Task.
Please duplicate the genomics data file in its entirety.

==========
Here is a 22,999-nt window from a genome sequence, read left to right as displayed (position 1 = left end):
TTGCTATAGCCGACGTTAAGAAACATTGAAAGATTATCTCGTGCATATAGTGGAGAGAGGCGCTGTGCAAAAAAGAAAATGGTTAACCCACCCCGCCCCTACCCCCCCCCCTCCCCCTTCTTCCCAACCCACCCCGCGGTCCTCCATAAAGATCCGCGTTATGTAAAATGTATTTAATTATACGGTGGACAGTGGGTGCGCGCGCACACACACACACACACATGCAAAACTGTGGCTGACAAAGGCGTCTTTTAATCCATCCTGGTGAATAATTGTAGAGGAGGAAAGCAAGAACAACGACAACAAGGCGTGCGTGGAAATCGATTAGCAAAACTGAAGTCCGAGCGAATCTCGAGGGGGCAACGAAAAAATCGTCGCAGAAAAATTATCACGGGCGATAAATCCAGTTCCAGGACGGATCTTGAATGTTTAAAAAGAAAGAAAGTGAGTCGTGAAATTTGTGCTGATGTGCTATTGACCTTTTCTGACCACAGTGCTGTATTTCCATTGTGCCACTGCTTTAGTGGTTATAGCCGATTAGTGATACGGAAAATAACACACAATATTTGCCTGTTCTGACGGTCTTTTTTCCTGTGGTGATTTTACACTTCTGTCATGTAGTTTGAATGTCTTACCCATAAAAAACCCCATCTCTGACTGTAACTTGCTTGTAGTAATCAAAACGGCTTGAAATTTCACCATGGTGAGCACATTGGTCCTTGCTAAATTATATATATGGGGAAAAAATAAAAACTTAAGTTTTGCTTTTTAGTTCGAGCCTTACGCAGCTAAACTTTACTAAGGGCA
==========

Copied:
Here is a 22,999-nt window from a genome sequence, read left to right as displayed (position 1 = left end):
TTGCTATAGCCGACGTTAAGAAACATTGAAAGATTATCTCGTGCATATAGTGGAGAGAGGCGCTGTGCAAAAAAGAAAATGGTTAACCCACCCCGCCCCTACCCCCCCCCCTCCCCCTTCTTCCCAACCCACCCCGCGGTCCTCCATAAAGATCCGCGTTATGTAAAATGTATTTAATTATACGGTGGACAGTGGGTGCGCGCGCACACACACACACACACATGCAAAACTGTGGCTGACAAAGGCGTCTTTTAATCCATCCTGGTGAATAATTGTAGAGGAGGAAAGCAAGAACAACGACAACAAGGCGTGCGTGGAAATCGATTAGCAAAACTGAAGTCCGAGCGAATCTCGAGGGGGCAACGAAAAAATCGTCGCAGAAAAATTATCACGGGCGATAAATCCAGTTCCAGGACGGATCTTGAATGTTTAAAAAGAAAGAAAGTGAGTCGTGAAATTTGTGCTGATGTGCTATTGACCTTTTCTGACCACAGTGCTGTATTTCCATTGTGCCACTGCTTTAGTGGTTATAGCCGATTAGTGATACGGAAAATAACACACAATATTTGCCTGTTCTGACGGTCTTTTTTCCTGTGGTGATTTTACACTTCTGTCATGTAGTTTGAATGTCTTACCCATAAAAAACCCCATCTCTGACTGTAACTTGCTTGTAGTAATCAAAACGGCTTGAAATTTCACCATGGTGAGCACATTGGTCCTTGCTAAATTATATATATGGGGAAAAAATAAAAACTTAAGTTTTGCTTTTTAGTTCGAGCCTTACGCAGCTAAACTTTACTAAGGGCA